Though a phase is still considered a middlegame even when one of the players does not have active pieces. As long as one of them has already made enough effort to develop their pieces, then it should already be considered a middlegame.
There will still be one or two underdeveloped pieces here and there but most should be active at this point. This phase of course is characteristic of a non-memorized game unlike the opening where here, a player has to analyze things on their own.
The extent to which the moves are memorized is usually a good indicator that it is already the middlegame phase. This is where attacks, defense, and planning is the most critical than any other since the pieces will be most active.
The middlegame is where no exact plans are recommended since there are so many positions that the game can head to. It is unlike the opening or the endgame where there are tutorials on how to deal with specific positions.
We only teach concepts here that can be applied in very specific situations (not positions), creativity will take over at that point. If you want to learn these guidelines (principles) in the middlegame, my other article (will open in a new tab) will help.
The middlegame is usually the longest and most complex phase since there are so many pieces. It is the longest since the complexity just allows more opportunity to stall the game further.
Although some endgames can even reach longer (if one side is stubborn) but the middlegame is usually the long one.
What is the endgame phase of chess?
The endgame phase is characterized by having few pieces typically around three for each player (although not strictly), but also when the queens are already exchanged making it the last phase of a chess game.
The endgame usually begins when there are few pieces left on the board, about three of them (not strictly). Just from the name it is the endgame, a phase where the game is heading into an ending.
Unlike the middlegame where there are so many of the pieces, the number of pieces here is limited. When there are only 3 pieces (either a queen, rook, bishop or a knight from each side) then it must be an endgame.
This phase is almost as complex as the middlegame although not at the same level, though every move here is more important than in the middlegame. Of course every move is important in other phases too just not as important as the one here.
If one made a mistake/blunder in the opening or middlegame is made, it usually can be taken back later down the road. If one made an inefficiency in the endgame then it will cost the game most likely (there are lesser opportunities for retribution).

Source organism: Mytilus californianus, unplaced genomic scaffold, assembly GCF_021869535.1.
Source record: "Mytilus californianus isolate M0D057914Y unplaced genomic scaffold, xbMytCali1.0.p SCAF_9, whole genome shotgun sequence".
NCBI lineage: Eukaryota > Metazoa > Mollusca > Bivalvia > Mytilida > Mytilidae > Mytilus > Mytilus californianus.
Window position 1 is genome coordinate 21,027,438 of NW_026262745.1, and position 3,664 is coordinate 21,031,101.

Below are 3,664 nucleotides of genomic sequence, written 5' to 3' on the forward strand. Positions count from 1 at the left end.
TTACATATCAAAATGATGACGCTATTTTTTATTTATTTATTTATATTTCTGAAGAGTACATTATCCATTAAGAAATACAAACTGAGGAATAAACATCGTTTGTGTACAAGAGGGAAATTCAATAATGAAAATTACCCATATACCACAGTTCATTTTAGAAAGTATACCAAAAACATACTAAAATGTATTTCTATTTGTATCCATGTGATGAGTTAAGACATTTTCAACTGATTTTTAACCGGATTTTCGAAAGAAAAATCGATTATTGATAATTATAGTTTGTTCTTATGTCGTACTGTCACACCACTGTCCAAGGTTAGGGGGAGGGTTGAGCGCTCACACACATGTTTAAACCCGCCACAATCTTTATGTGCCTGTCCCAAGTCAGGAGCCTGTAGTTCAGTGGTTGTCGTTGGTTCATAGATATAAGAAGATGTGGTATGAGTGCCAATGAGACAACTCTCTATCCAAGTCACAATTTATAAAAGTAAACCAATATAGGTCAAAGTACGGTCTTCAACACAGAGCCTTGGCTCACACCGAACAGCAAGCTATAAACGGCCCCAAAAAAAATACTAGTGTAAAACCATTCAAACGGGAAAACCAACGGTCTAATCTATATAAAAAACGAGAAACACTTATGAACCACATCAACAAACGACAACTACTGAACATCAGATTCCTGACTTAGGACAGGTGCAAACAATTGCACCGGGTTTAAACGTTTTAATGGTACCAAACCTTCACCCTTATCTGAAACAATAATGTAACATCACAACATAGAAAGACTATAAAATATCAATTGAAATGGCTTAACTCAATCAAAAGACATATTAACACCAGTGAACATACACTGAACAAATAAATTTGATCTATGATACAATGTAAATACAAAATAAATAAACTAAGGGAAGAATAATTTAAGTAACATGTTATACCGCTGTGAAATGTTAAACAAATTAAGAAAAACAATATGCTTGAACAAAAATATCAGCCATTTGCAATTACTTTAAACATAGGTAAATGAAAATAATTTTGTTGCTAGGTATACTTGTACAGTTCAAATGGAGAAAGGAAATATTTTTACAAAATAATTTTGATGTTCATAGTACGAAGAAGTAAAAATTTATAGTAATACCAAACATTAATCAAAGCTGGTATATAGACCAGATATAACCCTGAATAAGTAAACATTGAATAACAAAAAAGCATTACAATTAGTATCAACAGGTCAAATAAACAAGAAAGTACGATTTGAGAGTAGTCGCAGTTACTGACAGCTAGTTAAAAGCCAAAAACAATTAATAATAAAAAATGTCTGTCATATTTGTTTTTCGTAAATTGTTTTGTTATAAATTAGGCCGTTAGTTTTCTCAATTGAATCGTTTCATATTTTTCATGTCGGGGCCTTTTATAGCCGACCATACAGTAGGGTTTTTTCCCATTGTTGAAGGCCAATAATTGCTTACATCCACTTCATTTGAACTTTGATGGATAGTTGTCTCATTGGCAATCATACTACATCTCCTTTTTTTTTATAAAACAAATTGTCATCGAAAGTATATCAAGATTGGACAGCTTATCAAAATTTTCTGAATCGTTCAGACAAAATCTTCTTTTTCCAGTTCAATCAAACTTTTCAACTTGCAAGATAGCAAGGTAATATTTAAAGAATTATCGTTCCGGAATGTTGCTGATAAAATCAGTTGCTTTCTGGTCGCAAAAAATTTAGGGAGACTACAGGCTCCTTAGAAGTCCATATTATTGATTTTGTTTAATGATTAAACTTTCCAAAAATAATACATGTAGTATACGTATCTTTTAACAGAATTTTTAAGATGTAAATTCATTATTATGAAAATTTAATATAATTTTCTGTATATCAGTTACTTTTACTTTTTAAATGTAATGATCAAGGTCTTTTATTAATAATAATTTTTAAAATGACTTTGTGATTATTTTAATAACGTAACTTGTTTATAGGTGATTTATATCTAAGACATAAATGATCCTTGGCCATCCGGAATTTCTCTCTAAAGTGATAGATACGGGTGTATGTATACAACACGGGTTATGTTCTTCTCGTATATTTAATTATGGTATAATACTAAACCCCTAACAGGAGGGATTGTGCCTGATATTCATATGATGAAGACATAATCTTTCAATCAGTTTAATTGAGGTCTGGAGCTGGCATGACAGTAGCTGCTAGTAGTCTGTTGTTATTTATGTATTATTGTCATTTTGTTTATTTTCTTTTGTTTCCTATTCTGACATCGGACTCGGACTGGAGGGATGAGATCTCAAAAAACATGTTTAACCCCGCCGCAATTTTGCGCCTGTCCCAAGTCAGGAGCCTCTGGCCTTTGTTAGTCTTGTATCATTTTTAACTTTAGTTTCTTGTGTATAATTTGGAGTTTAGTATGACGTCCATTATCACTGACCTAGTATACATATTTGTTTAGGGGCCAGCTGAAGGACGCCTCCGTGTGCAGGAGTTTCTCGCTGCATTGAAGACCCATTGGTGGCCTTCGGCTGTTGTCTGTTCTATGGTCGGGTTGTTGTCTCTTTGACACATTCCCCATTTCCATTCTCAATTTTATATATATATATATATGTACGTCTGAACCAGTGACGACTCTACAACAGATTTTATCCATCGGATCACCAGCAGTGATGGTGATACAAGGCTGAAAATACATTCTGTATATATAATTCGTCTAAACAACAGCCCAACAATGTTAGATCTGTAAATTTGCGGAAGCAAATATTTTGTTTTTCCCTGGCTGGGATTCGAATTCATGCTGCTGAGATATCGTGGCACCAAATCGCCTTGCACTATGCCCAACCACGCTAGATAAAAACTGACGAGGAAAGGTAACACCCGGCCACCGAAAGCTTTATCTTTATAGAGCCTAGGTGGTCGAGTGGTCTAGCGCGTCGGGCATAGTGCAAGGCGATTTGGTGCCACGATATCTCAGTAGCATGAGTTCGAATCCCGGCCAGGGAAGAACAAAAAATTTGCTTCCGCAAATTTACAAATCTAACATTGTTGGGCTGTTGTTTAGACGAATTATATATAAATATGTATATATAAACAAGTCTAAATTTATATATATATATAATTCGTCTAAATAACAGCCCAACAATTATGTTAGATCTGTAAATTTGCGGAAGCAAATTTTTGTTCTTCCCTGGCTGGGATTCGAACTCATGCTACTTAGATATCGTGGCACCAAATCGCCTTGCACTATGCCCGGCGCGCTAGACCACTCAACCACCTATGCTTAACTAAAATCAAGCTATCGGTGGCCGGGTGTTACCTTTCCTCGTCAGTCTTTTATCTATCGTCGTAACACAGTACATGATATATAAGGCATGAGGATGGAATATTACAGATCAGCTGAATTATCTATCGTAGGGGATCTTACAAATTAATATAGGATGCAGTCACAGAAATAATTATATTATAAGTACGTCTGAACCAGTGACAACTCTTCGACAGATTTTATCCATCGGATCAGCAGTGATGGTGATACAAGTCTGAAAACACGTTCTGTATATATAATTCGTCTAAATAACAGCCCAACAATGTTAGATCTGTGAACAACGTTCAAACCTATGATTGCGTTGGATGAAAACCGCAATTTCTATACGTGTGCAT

The three-piece endgame identification rule is not always applicable, some people will already call a game without queens an endgame. But really, it is just a term that players use to indicate the game ending or about to end.
This is the phase where the pawns, rooks, and kings become powerful unlike in the opening and the middlegame. The pawns become powerful since there are fewer pieces to stop them from achieving promotion.
There are positions where it is better to give up a piece just to stop the pawn from potential queening. Due to this, players typically protect their pawns like gold in these late stages of the game.
This is where pawns are heavily protected and pushed to be promoted in order to bring victory. Another piece that will be dominant is the rooks since there are no more tight spaces that prevent them from becoming influential.
The rooks can basically be as strong as the queen in an open board which is not possible in the middlegame. They can move fast from coast to coast of the edges and influence multiple tiles from one point in the endgame.
Along with the king, they will be the powerful forces that will escort the running pawns. The king will infiltrate the position while the rook will serve as the cover, this is usually the theme in the endgames.
The endgame is over of course when the game ends (a checkmate, stalemate, insufficient material, or resignation occurred). This is the phase where the promotion of the pawns is usually where the plans are built, so the game revolves around them.
Do you now know the difference between the opening, middlegame, and endgame?
The three phases in chess really have distinct characteristics that make them different from one another. Understanding them is critical in letting us players know the priorities and approach we need to take.
Finding peculiar characteristics upon entering one phase is dubious yes, but there are ideas that make identification easier. The three phases in themselves properly express the essence of the chess game in summary.
I hope this has provided enough information to prompt new perspective towards this pursuit, sleep well and play chess.